When there has been brought home to any one, by conclusive evidence, the greatest crime known to the law; and when the attendant circumstances suggest no palliation of the guilt, no hope that the culprit may even yet not be unworthy to live among mankind, nothing to make it probable that the crime was an exception to his general character rather than a consequence of it, then I confess it appears to me that to deprive the criminal of the life of which he has proved himself to be unworthy solemnly to blot him out from the fellowship of mankind and from the catalogue of the living is the most appropriate, as it is certainly the most impressive, mode in which society can attach to so great a crime the penal consequences which for the security of life it is indispensable to annex to it.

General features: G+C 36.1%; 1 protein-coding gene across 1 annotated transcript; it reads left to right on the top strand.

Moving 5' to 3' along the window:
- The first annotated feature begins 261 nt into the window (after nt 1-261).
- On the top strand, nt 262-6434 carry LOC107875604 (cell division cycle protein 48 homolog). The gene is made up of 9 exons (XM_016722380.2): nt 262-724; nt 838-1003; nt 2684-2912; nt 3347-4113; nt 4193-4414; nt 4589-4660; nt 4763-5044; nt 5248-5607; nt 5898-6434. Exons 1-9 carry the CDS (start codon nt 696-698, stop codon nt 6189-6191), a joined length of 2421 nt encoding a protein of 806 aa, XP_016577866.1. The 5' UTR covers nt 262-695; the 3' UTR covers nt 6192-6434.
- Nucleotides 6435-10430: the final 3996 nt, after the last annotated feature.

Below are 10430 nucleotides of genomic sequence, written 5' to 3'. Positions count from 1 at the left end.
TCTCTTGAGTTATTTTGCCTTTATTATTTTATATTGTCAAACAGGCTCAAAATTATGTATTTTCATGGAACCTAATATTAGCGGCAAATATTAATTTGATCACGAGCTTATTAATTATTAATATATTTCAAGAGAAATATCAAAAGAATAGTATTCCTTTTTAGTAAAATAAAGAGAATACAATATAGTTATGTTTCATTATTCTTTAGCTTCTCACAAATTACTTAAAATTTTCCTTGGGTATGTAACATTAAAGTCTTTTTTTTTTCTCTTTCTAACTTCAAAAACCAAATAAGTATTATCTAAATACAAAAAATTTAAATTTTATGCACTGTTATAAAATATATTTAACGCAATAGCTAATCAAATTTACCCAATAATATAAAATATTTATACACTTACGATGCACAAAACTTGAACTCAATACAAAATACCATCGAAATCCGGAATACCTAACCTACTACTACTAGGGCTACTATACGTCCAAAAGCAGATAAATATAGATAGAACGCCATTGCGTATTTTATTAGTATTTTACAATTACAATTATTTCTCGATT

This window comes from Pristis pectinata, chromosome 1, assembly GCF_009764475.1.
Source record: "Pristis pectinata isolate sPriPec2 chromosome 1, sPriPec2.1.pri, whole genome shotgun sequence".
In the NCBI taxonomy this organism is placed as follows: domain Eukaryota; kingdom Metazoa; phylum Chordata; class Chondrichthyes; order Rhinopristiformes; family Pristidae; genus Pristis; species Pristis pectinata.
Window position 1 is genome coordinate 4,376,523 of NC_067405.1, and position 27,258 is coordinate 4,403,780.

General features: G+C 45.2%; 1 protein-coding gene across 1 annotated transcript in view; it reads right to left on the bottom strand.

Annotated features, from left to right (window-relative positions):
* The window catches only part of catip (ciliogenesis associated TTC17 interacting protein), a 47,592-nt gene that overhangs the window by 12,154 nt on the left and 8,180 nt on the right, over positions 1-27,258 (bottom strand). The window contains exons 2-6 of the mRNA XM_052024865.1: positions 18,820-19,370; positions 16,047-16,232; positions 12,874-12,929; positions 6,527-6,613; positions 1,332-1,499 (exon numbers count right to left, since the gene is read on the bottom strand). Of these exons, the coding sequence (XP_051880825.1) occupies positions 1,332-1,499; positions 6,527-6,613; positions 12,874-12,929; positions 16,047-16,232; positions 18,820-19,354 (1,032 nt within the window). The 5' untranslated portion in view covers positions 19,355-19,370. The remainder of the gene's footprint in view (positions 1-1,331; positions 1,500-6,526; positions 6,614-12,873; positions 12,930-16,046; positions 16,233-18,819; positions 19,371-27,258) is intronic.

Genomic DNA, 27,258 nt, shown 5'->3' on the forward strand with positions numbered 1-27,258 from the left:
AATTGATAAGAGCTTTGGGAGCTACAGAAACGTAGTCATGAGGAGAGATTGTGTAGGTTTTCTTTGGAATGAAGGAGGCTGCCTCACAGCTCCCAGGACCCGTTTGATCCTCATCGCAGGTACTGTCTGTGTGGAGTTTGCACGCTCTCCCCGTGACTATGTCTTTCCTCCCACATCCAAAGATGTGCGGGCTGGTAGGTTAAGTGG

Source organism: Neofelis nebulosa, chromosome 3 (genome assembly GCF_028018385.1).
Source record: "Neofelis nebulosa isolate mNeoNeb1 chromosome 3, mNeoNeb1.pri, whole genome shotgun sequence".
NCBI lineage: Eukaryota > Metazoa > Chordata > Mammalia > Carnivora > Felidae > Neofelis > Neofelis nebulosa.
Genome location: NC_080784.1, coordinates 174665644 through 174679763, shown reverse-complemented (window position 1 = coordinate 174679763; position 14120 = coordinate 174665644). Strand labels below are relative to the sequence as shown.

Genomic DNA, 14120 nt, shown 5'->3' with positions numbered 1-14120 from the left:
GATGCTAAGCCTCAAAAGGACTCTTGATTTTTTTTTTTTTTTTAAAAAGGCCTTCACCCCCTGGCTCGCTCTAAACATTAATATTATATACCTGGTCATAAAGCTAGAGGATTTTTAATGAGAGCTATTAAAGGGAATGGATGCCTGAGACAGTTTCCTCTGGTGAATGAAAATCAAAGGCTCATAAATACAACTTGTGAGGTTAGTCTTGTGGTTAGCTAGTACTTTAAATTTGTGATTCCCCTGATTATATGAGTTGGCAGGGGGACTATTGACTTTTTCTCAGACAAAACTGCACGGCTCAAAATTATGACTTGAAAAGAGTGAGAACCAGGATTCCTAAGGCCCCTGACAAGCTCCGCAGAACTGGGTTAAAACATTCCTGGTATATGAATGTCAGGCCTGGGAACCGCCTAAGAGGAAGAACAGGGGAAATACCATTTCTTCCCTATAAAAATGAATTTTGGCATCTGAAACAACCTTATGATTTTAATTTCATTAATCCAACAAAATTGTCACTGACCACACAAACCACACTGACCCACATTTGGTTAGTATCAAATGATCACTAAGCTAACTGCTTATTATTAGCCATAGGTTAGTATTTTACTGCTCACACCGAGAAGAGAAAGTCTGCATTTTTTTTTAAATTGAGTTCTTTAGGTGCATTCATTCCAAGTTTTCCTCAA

Wednesday, November 11, 2009
An Appropriate Response
Last night John Allen Muhammad was executed by lethal injection in Jarratt, Virginia, specifically for the murder of Dean H. Meyers who was gunned down as he pumped gas. But of course Muhammad along with Lee Boyd Malvo was responsible for the murders of ten people in the Washington, D.C., Maryland, and Virginia area in September and October 2002. As an opponent of capital punishment, Muhammad's death sentence initially gave me pause but I have since come around to the view that there are some crimes so heinous, so horrific by their very nature that a death sentence is the only appropriate punishment. John Stuart Mill, in his 1868 Speech In Favor of Capital Punishment, said it best: